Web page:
Contrary to other manuals or casebooks, which focus on the law of one jurisdiction, this casebook offers a comparative treatment of the field. On each issue, materials from several jurisdictions are discussed and compared. The approach centers on comprehending the common principles of the field, but also highlights the fundamental differences.
    This casebook systematically presents and compares the laws of four jurisdictions: the United States, the European Union, France and England (where left untouched by EU harmonization). It offers additional insight into rules applicable in China and Japan and also discusses remarkable solutions adopted in a wide range of jurisdictions such as Italy, Germany, the Netherlands, Canada and Tunisia. All materials from non-English speaking jurisdictions have been translated into English.

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  • Fawcett, J.J., Shúilleabháin. M.N., Shah, S., Human Rights and Private International Law, Oxford: Oxford University Press, 2016.

    A comprehensive analysis of the relationship between human rights and private international law. Contains a focussed discussion of individual rights through human rights jurisprudence and the imapct of this on aspects of private international law. The book treats  numerous English private international law cases discussing human rights concerns arising in the commercial law context, alongside high profile cases dealing with torture and same sex marriage.The right to a fair trial is central to the intersection between human rights and private international law, and is considered in depth along with the right to freedom of expression; the right to respect for private and family life; the right to marry; the right to property; and the prohibition of discrimination on the ground of religion, sex, or nationality. Focussing on, though not confined to, the human rights set out in the ECHR, the work also examines the rights laid down under the EU Charter of Fundamental Rights and other international human rights instruments.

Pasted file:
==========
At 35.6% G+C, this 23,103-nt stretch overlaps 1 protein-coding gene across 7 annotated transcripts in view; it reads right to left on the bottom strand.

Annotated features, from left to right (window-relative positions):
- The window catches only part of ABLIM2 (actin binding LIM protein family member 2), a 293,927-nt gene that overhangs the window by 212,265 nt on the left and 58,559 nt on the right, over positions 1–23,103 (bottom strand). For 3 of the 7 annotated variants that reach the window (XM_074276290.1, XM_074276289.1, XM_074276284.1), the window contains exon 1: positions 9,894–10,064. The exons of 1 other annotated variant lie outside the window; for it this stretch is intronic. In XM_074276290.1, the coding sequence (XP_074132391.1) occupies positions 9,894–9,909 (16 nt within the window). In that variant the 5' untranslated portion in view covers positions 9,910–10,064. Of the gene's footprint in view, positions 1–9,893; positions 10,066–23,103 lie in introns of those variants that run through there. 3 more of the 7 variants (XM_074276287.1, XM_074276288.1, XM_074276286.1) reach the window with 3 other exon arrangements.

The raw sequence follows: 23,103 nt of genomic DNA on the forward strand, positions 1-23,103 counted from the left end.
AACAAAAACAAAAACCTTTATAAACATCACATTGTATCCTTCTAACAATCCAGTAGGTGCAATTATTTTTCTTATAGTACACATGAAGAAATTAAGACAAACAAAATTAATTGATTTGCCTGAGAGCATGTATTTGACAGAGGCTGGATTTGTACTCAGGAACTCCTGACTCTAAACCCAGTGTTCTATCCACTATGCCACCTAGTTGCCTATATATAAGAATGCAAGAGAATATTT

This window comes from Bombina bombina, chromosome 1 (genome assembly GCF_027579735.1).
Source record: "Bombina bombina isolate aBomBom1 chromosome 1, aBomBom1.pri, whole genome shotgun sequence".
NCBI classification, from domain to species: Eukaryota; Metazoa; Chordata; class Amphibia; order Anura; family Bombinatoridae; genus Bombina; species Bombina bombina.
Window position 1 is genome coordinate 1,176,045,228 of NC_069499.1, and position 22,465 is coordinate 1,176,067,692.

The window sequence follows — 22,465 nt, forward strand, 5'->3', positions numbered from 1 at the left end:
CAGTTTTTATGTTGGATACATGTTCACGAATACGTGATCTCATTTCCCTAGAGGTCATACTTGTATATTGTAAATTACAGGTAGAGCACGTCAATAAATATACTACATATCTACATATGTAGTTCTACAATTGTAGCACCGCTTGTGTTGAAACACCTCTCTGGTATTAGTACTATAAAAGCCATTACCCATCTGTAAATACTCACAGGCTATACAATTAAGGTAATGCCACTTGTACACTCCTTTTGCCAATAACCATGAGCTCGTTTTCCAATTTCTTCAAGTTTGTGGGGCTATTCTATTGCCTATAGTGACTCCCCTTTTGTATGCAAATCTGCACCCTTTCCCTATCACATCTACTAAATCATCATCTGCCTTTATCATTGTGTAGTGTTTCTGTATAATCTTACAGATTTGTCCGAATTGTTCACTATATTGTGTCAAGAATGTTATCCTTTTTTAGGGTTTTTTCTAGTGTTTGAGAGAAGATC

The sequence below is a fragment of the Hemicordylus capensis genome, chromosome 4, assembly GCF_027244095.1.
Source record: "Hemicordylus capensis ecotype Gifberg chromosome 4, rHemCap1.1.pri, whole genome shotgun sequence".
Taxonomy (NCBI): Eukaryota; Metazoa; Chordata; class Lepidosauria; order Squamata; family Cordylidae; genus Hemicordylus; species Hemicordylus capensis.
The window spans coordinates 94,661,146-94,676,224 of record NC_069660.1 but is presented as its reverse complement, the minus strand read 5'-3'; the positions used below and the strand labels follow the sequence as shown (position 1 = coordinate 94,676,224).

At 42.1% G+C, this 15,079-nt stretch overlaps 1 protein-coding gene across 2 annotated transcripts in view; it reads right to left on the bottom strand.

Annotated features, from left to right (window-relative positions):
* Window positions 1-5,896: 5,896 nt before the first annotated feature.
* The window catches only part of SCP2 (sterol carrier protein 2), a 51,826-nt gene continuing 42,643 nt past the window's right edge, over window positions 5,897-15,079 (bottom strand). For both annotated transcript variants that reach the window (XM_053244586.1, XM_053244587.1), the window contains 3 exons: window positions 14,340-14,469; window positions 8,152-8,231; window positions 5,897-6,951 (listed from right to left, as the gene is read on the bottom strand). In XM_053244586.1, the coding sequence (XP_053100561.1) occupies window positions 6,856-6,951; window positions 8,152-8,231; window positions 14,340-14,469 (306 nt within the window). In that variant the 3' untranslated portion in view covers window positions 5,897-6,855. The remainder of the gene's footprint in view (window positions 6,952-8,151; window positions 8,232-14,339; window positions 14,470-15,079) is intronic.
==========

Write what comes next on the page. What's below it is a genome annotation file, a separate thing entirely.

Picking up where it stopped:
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  • Polishing the Golden Rule of International Copyright Protection

    This week’s fascinating guest blog concerns the national treatment principle that deals with the issue of non-discrimination in international intellectual property law. The blog provides a brief overview of the development of this eminent principle in international conventions protecting copyright. Dr. Danny Friedmann combines intellectual rigor with clever anecdotes in this blog. Find out why Charles Dickens complained about the unfairness of the massive piracy of his books in the United States and how a former copyright pirate like Belgium could transform itself to a copyright advocate.

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  • Perspectives on Mass Violence: Peace and Conflict Studies and Genocide Studies Compared

    This week’s compelling guest blog compares the fields of Conflict Studies with Genocide Studies, its intriguing differences and similarities and the general lack of cross-pollination between them, even though they both deal with questions of collective violence and individual participation in violence. The author, Kjell Anderson, is a jurist and social scientist and works in both fields of Conflict Studies and Genocide studies.

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  • The Hague Abduction Convention: Nice in Theory, Difficult in Implementation